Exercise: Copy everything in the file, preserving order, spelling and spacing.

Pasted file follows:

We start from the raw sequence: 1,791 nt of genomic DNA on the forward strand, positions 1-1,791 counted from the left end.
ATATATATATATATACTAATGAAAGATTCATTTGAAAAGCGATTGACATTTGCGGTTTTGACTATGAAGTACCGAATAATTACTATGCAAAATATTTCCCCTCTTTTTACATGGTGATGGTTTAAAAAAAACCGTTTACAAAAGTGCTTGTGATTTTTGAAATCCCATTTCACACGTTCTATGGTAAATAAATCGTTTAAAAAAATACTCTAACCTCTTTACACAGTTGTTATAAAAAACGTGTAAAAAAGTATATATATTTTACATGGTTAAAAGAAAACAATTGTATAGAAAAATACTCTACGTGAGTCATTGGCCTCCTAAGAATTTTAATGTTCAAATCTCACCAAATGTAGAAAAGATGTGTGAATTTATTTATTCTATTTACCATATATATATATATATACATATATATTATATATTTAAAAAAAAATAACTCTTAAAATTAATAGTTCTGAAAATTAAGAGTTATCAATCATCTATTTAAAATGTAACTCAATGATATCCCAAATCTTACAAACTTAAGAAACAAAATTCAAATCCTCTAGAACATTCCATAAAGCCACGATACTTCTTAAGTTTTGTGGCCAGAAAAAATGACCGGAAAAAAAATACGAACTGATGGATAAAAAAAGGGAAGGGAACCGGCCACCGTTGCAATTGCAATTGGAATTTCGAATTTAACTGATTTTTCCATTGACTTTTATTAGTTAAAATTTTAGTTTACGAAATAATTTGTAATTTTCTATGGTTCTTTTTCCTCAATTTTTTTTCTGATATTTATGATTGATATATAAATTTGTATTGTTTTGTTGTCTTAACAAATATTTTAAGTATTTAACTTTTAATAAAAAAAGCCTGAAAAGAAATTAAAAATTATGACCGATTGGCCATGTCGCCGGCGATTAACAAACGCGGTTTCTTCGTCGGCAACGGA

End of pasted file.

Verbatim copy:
We start from the raw sequence: 1,791 nt of genomic DNA on the forward strand, positions 1-1,791 counted from the left end.
ATATATATATATATACTAATGAAAGATTCATTTGAAAAGCGATTGACATTTGCGGTTTTGACTATGAAGTACCGAATAATTACTATGCAAAATATTTCCCCTCTTTTTACATGGTGATGGTTTAAAAAAAACCGTTTACAAAAGTGCTTGTGATTTTTGAAATCCCATTTCACACGTTCTATGGTAAATAAATCGTTTAAAAAAATACTCTAACCTCTTTACACAGTTGTTATAAAAAACGTGTAAAAAAGTATATATATTTTACATGGTTAAAAGAAAACAATTGTATAGAAAAATACTCTACGTGAGTCATTGGCCTCCTAAGAATTTTAATGTTCAAATCTCACCAAATGTAGAAAAGATGTGTGAATTTATTTATTCTATTTACCATATATATATATATATACATATATATTATATATTTAAAAAAAAATAACTCTTAAAATTAATAGTTCTGAAAATTAAGAGTTATCAATCATCTATTTAAAATGTAACTCAATGATATCCCAAATCTTACAAACTTAAGAAACAAAATTCAAATCCTCTAGAACATTCCATAAAGCCACGATACTTCTTAAGTTTTGTGGCCAGAAAAAATGACCGGAAAAAAAATACGAACTGATGGATAAAAAAAGGGAAGGGAACCGGCCACCGTTGCAATTGCAATTGGAATTTCGAATTTAACTGATTTTTCCATTGACTTTTATTAGTTAAAATTTTAGTTTACGAAATAATTTGTAATTTTCTATGGTTCTTTTTCCTCAATTTTTTTTCTGATATTTATGATTGATATATAAATTTGTATTGTTTTGTTGTCTTAACAAATATTTTAAGTATTTAACTTTTAATAAAAAAAGCCTGAAAAGAAATTAAAAATTATGACCGATTGGCCATGTCGCCGGCGATTAACAAACGCGGTTTCTTCGTCGGCAACGGA